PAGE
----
example, letters to the editor) in which the author vilifies Jews. They often appear published
anonymously, or under a nom de plume. During the 1930s and 1940s, a common theme found in
such documents was the alleged Jewish control of American foreign policy, as well as references
to the "Merchants" thesis. See Stephen Norwood, "Marauding Youth and the Christian Front:
Anti-Semitic Violence In Boston and New York During World War II," American Jewish
History 91 (2003): 238-239, 249.

An impatience with the inherently gradual nature of change in pluralist societies has

caused historians to overlook the larger connections between these earlier public pleas for social

equality and subsequent efforts to condemn Nazi bigotry. In order to trace and understand this

dynamic, it is useful to focus on a figure like Archibald MacLeish, who was actively involved in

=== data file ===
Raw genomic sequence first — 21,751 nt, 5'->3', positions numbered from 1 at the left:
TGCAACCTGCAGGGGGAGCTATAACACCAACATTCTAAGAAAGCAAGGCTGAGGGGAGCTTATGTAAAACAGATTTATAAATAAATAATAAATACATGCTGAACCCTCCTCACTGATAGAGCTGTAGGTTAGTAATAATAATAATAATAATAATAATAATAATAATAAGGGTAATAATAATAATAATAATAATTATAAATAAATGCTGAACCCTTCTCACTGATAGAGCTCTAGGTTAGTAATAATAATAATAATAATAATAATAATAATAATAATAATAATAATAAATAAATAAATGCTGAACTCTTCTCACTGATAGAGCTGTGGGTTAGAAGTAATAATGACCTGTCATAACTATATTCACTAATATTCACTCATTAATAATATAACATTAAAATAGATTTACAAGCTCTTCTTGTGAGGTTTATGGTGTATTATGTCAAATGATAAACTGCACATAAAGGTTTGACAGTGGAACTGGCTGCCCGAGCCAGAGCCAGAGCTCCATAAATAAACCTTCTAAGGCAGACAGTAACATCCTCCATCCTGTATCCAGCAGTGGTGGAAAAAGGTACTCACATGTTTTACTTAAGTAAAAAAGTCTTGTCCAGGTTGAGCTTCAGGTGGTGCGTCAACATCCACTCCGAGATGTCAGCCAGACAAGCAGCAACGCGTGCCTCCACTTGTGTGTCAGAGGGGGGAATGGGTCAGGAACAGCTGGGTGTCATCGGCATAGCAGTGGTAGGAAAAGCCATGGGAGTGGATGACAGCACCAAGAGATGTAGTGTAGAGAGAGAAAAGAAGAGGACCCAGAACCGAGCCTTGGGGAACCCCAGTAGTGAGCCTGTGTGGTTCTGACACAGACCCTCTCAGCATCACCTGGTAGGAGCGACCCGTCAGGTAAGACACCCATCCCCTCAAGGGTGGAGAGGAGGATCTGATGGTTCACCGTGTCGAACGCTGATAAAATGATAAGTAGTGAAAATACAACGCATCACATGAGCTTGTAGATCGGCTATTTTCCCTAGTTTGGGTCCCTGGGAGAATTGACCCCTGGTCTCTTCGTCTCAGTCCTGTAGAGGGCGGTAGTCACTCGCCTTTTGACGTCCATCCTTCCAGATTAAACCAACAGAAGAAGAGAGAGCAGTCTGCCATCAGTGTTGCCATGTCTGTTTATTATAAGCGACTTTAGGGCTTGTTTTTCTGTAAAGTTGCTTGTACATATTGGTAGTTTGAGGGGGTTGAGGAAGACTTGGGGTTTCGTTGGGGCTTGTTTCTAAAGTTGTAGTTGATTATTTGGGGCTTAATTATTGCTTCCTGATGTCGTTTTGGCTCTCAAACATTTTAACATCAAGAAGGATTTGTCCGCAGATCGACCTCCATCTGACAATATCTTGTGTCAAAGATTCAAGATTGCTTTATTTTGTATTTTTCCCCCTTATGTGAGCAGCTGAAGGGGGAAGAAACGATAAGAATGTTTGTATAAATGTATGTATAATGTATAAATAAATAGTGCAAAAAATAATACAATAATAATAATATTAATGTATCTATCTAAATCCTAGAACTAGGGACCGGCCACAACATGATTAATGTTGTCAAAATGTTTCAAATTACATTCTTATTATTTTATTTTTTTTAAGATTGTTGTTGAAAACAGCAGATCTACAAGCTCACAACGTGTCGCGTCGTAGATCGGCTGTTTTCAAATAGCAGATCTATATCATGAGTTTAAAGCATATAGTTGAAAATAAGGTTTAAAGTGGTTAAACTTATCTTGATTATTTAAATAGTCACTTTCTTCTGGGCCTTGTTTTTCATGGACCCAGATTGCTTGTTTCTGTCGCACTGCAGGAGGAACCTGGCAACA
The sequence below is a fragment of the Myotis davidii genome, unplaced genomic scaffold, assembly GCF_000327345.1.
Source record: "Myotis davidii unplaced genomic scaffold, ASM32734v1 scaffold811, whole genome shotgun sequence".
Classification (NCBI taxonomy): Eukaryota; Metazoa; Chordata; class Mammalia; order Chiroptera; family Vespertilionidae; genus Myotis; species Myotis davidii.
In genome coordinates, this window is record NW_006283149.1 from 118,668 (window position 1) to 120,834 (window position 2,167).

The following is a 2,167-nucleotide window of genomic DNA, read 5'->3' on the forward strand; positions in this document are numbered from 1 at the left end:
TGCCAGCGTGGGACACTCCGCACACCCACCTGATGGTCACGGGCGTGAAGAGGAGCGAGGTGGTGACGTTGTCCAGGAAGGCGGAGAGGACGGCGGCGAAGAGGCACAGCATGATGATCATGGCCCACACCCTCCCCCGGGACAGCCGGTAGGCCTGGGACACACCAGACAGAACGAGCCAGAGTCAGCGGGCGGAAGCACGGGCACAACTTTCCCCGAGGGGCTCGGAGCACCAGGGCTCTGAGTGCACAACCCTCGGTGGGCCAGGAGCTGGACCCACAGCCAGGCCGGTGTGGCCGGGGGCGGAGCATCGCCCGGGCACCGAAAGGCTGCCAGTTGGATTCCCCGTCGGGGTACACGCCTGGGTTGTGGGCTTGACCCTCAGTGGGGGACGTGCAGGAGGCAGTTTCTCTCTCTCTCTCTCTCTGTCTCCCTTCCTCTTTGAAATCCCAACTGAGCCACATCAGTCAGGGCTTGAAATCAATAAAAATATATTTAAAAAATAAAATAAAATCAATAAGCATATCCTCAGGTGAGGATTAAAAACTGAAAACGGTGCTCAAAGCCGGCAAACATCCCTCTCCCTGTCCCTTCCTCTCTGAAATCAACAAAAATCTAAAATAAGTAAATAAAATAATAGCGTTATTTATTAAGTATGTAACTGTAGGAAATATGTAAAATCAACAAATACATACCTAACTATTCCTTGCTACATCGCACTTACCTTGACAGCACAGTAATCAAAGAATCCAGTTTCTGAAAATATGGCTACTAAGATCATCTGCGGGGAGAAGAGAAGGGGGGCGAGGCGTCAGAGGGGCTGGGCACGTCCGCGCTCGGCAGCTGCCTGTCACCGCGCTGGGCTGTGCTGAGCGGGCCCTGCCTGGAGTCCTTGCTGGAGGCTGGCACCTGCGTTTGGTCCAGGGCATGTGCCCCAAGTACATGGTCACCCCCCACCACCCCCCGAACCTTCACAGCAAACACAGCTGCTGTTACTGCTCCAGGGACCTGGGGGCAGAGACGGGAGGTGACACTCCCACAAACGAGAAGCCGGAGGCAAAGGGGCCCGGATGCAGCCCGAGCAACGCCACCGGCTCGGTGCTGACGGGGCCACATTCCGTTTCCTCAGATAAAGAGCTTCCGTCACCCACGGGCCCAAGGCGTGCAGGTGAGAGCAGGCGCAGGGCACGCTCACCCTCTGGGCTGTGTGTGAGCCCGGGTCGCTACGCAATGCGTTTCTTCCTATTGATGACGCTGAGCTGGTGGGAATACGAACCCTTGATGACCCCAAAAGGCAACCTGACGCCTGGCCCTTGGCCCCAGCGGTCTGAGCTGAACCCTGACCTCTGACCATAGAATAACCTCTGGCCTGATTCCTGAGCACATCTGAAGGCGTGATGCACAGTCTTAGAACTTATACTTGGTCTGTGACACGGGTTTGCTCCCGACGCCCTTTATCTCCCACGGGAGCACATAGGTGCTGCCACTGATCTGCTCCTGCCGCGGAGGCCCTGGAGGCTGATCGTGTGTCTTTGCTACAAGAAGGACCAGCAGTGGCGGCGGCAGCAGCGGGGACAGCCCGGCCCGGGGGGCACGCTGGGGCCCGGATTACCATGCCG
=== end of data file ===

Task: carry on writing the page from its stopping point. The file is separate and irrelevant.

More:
combating Nazi anti-Semitism during the 1930s and 1940s. That Archibald MacLeish articulated

an unflinchingly pluralist position is perhaps not remarkable. Like others in his milieu, he

believed that all citizens should enjoy civic equality, and that the civil government was the

proper vehicle for promoting such egalitarianism.14 His life's story, however, provides historians

access to a more intricate tale of changing social attitudes. He was part of a much larger

generational cohort, one whose experiences fighting to uphold democratic structures during

World War I had instilled in them the value of opposing autocratic behaviors such as the